White metals enjoy enduring popularity for use in jewellery because their bright, shiny lustre and colour pair so well with the brilliance of white diamonds. Yet, white metals have many characteristics that make them useful for jewellers. Understanding these properties helps us know how to care for our white-metal jewellery.

What does ‘white metal’ mean?

We refer to any metal with a silvery white appearance as a “white metal”. Legally, if an item does not bear a hallmark, and therefore has not been assayed (tested) for its metal content, we must refer to it only by its colour: white, yellow, red, etc.

A white-metal jewel will generally be predominantly made of one of a group of metals: platinum, palladium, gold and silver. Contemporary jewellers may also use aluminium, titanium and steel. Most white metals used in jewellery are alloys as they are a mixture of different metals, each chosen for the properties they bring to the alloy. We assess alloys of metals in terms of their fineness, which is recorded in parts per thousand.

Platinum

Platinum is one of the precious white metals most used in jewellery manufacture. Chemically, it is part of the platinum metals group with the other white jewellery metals palladium and rhodium. These metals are very strong and unreactive, making them excellent materials for use in jewellery designed to withstand daily life.

Platinum is considered precious because of its metallic white colour, its resistance to corrosion and its rarity. Though malleable, it is a very dense material – a platinum ring will feel noticeably heavier than a palladium ring of the same dimensions – and many people appreciate the weight of platinum jewellery. Platinum’s many desirable properties means that jewellers use an alloy of platinum with a much higher fineness than their alloys of gold. Most platinum jewellery is 950 parts pure platinum out of 1,000 (95 per cent); hallmarked platinum will bear a mark reading “Pt 950”.

Platinum may be a strong metal, but platinum jewellery will still get scratched or dented through daily wear. Over time, like all jewellery, the surface of platinum jewels will become matte with fine scratches – a sign of the jewellery’s life. These scratches can be polished or buffed out by trained polishers – get in touch with our Concierge for more information on polishing services – but many people enjoy the patina that platinum develops, as it brings the adamantine lustre of diamonds into sharper contrast.

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You can clean platinum jewellery at home by brushing it with a small amount of washing-up liquid on a soft or old toothbrush and soaking in hot water. Rinse the jewel afterwards to remove any residue left by the washing-up liquid. Do not wash jewellery with gemstones in closed-back settings (that have metal wrapped around the back and sides of the stone) as water may reach, and get trapped, behind the stones, potentially leaving a build-up of residue in the setting that may make the stone look less lively.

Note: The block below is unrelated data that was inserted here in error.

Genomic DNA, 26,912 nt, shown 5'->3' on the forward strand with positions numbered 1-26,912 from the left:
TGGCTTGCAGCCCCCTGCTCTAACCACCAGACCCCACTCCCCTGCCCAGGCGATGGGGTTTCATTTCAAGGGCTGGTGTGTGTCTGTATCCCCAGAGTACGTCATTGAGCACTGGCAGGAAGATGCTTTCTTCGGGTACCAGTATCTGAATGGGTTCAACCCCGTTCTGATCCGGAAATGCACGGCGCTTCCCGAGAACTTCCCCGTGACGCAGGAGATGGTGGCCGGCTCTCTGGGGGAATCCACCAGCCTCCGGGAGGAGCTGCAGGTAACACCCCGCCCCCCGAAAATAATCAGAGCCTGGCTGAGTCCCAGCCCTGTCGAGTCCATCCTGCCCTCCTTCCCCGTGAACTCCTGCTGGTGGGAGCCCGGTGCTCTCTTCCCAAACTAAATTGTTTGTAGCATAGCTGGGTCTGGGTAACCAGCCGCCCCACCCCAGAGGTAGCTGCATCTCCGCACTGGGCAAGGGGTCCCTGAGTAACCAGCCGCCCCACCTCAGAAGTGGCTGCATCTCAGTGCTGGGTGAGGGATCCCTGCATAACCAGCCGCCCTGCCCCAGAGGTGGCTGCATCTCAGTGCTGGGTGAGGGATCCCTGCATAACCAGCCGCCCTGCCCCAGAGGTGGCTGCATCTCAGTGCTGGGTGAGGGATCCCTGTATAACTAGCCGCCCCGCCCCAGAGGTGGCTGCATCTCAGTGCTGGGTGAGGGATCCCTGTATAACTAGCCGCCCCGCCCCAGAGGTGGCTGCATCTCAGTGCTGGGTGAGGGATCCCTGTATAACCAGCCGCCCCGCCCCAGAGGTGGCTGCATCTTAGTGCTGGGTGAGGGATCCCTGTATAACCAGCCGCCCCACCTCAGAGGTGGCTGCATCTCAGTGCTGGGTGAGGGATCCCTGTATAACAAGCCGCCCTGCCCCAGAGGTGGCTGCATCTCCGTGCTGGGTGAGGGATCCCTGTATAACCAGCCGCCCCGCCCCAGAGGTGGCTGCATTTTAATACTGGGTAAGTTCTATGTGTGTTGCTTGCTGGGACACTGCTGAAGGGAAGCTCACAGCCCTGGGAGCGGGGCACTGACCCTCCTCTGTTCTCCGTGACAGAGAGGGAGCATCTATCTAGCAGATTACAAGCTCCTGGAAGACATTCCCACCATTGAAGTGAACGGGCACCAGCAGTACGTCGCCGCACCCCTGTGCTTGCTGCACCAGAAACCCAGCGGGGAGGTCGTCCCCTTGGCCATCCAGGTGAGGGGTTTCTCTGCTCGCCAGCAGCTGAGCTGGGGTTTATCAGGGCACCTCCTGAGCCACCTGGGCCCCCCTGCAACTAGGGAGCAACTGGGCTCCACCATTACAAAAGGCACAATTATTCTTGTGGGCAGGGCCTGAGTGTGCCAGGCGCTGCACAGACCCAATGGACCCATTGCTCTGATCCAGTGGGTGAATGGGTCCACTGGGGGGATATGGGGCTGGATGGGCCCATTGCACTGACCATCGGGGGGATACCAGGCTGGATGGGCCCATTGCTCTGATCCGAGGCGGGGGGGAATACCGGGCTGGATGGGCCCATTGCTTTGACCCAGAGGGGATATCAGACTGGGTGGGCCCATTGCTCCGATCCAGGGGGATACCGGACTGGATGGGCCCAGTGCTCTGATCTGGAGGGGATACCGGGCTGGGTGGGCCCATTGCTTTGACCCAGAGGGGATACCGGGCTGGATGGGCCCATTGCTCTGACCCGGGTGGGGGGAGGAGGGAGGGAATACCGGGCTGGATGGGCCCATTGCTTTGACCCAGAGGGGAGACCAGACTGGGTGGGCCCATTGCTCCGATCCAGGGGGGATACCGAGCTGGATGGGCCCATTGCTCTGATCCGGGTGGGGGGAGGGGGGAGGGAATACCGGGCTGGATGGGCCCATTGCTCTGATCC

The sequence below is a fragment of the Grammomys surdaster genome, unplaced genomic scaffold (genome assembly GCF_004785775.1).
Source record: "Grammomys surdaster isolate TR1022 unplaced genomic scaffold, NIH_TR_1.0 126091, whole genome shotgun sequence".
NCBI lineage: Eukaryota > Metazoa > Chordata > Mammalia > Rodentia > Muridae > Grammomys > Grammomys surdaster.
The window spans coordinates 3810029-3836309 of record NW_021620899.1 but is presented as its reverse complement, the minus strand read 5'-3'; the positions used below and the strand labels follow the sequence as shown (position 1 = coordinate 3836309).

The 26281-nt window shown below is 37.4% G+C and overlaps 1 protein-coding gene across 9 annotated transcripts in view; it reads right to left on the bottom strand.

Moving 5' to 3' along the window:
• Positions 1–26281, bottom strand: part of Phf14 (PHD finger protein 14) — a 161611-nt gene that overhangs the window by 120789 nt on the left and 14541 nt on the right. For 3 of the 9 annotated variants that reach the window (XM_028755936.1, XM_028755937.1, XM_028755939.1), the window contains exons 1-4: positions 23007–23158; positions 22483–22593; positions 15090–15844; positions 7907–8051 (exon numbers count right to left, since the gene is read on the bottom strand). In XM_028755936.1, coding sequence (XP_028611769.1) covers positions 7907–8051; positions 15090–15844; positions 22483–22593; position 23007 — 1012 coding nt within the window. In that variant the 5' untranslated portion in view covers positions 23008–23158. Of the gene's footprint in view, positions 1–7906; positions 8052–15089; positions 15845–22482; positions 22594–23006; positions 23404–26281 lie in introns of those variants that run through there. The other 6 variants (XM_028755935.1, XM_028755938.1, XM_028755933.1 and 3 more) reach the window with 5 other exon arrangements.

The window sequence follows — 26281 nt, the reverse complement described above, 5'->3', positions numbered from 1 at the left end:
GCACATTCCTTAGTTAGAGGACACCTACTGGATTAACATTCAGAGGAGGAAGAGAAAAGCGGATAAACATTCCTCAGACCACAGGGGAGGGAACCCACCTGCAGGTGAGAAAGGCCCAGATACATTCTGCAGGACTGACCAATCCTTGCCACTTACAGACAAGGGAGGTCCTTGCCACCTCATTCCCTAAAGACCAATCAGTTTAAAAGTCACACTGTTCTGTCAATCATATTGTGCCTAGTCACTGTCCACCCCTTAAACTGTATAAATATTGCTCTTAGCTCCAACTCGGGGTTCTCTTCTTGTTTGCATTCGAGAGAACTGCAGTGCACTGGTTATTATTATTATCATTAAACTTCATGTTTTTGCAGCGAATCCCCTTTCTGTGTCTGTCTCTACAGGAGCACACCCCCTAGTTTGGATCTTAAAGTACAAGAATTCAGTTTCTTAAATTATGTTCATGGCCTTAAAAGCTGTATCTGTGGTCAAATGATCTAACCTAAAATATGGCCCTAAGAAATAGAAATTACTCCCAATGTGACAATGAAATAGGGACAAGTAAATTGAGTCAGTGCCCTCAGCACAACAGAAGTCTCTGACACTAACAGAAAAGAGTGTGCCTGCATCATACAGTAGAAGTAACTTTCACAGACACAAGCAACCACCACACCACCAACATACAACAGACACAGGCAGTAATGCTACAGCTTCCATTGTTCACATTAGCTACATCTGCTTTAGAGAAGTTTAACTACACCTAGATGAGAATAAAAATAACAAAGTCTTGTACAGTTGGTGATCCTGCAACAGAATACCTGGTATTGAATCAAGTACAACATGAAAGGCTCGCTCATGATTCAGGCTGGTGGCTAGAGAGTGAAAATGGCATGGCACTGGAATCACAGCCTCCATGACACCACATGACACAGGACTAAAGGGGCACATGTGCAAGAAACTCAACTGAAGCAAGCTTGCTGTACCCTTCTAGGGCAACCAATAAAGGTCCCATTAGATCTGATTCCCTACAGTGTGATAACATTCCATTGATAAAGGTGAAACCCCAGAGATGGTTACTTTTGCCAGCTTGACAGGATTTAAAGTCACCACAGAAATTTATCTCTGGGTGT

Platinum does not tarnish in the same way as silver, and platinum’s surface layer only oxidises at 500˚C, so platinum jewels require much less cleaning.

Palladium

A silvery-white metal of the platinum metals group, palladium looks very much like platinum, but it is the least dense of the group and so platinum and palladium jewels feel very different. The two metals share many characteristics and so their care requirements are largely similar.

Palladium can be beaten to form a very thin – but strong – sheet, a property that makes it useful as a jewellery metal. However, palladium jewels are not as common as platinum because palladium reacts more to heat – it has the lowest melting point of the platinum metals group – and can therefore present more challenges in jewellery designs that require soldering (joining) and annealing (softening) processes that use heat.

Palladium jewels are marked “Pd” and are generally of a fineness of 950 or 999 parts per thousand.

Palladium jewels wear in a similar way to platinum jewels and should be cared for in the same way.

Rhodium and White Gold

Rhodium is another member of the platinum metals group, but it is very rare. It is a bright white, chemically inert, corrosion-resistant metal that shares the strength of platinum and palladium. However, rhodium is less malleable than other precious metals and has a very high melting point, which makes the heating processes of soldering and casting difficult. These properties, coupled with its rarity, make rhodium a useful plating metal, rather than a body metal, for jewellery.